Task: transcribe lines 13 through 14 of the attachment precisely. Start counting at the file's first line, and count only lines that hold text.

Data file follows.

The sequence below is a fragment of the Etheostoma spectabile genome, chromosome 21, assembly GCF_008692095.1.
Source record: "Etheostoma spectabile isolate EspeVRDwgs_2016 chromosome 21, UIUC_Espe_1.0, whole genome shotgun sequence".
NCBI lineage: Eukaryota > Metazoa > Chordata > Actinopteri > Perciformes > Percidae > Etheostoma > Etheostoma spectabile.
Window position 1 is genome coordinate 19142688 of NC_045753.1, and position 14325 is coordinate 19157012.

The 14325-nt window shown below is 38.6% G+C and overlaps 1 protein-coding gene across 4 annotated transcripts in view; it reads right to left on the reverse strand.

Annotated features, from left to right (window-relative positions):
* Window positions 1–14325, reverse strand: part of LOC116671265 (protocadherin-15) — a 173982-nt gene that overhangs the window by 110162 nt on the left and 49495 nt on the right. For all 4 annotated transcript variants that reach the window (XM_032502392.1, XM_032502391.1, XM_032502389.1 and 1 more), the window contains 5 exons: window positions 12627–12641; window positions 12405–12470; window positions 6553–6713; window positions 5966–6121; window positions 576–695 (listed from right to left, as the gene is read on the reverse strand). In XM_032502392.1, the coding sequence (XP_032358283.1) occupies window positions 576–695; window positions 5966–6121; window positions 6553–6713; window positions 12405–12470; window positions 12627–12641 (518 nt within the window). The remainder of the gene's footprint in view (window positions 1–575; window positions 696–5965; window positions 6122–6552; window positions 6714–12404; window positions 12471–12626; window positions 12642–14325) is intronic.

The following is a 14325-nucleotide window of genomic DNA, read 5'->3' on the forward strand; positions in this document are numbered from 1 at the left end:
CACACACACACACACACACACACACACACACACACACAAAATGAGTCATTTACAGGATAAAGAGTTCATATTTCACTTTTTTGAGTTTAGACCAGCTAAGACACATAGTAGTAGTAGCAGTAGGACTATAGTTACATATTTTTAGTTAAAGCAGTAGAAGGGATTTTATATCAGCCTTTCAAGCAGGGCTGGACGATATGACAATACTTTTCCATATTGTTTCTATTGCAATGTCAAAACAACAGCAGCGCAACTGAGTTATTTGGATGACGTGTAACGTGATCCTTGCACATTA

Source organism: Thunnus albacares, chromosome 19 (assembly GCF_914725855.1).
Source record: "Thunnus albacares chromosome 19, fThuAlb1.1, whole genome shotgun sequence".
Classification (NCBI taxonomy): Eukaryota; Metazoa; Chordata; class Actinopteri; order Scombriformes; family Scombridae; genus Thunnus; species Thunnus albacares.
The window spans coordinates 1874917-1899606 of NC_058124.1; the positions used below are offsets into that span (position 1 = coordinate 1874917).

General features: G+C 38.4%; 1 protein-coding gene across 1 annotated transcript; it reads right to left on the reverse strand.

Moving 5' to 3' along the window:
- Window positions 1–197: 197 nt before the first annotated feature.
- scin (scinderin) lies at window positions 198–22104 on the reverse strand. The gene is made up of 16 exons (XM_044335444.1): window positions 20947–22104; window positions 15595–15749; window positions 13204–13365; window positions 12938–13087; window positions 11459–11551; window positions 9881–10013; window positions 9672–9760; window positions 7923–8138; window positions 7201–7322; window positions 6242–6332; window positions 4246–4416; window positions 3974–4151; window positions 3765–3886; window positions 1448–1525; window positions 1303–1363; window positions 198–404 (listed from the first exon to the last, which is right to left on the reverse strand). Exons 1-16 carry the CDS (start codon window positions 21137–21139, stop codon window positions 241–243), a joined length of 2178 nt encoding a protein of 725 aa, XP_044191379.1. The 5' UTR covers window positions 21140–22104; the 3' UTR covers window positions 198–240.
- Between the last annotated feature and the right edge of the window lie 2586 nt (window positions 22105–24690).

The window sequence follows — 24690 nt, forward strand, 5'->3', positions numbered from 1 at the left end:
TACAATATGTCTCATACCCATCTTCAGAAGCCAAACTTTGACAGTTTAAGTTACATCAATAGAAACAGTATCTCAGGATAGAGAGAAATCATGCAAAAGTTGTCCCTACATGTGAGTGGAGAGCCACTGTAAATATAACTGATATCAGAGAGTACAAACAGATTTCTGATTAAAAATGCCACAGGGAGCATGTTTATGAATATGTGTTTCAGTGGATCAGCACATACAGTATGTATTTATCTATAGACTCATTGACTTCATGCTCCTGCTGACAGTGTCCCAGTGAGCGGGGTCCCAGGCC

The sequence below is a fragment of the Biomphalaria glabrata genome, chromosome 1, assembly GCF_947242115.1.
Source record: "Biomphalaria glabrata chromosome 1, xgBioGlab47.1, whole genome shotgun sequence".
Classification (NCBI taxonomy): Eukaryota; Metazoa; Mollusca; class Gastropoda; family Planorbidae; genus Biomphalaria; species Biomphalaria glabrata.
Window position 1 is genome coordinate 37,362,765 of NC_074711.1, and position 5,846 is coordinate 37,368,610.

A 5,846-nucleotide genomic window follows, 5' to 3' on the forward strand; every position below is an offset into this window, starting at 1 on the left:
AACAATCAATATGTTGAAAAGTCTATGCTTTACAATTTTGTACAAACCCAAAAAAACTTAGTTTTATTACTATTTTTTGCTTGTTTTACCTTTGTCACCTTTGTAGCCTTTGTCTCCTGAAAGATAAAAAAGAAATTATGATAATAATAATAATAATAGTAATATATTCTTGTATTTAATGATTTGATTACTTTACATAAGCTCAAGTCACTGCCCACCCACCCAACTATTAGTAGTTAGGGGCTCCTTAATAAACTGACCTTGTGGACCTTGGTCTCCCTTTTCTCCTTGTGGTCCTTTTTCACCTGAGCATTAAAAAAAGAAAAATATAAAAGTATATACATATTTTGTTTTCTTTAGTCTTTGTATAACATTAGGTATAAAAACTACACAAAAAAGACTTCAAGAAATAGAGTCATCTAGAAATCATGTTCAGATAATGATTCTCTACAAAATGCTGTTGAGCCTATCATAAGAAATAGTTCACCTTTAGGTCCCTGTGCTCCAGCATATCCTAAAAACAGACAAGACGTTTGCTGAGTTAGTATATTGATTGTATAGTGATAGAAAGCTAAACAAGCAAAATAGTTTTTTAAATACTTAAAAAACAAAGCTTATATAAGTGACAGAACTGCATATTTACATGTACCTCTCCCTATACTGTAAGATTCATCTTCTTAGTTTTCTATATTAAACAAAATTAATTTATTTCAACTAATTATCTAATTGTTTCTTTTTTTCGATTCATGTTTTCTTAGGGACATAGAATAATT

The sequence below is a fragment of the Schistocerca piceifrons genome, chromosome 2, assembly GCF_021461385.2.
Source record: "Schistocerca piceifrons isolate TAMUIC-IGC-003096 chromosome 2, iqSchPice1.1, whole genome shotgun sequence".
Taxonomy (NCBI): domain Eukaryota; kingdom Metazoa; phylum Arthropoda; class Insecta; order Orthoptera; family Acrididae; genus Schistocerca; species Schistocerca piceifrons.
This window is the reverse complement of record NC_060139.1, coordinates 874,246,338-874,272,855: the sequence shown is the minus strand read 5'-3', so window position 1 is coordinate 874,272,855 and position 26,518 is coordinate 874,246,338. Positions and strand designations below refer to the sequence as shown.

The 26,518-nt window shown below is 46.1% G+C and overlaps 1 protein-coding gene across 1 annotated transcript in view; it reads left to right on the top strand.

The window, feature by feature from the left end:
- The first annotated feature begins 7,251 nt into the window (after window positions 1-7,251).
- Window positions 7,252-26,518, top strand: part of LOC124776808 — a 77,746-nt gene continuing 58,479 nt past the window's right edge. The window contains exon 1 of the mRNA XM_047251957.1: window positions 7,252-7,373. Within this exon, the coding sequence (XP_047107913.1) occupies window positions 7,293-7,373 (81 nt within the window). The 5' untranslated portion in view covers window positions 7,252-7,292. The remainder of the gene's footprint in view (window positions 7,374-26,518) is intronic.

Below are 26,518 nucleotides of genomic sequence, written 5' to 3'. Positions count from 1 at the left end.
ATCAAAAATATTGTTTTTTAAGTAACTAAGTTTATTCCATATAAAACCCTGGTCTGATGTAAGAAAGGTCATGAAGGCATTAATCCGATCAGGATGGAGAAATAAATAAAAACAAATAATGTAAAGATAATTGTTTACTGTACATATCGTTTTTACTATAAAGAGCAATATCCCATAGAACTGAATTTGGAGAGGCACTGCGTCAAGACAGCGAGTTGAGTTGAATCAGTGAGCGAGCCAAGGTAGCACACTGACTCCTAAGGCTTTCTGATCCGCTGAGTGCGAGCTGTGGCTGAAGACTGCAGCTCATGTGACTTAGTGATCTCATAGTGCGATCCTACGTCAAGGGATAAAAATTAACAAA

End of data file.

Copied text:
The window spans coordinates 1874917-1899606 of NC_058124.1; the positions used below are offsets into that span (position 1 = coordinate 1874917).

General features: G+C 38.4%; 1 protein-coding gene across 1 annotated transcript; it reads right to left on the reverse strand.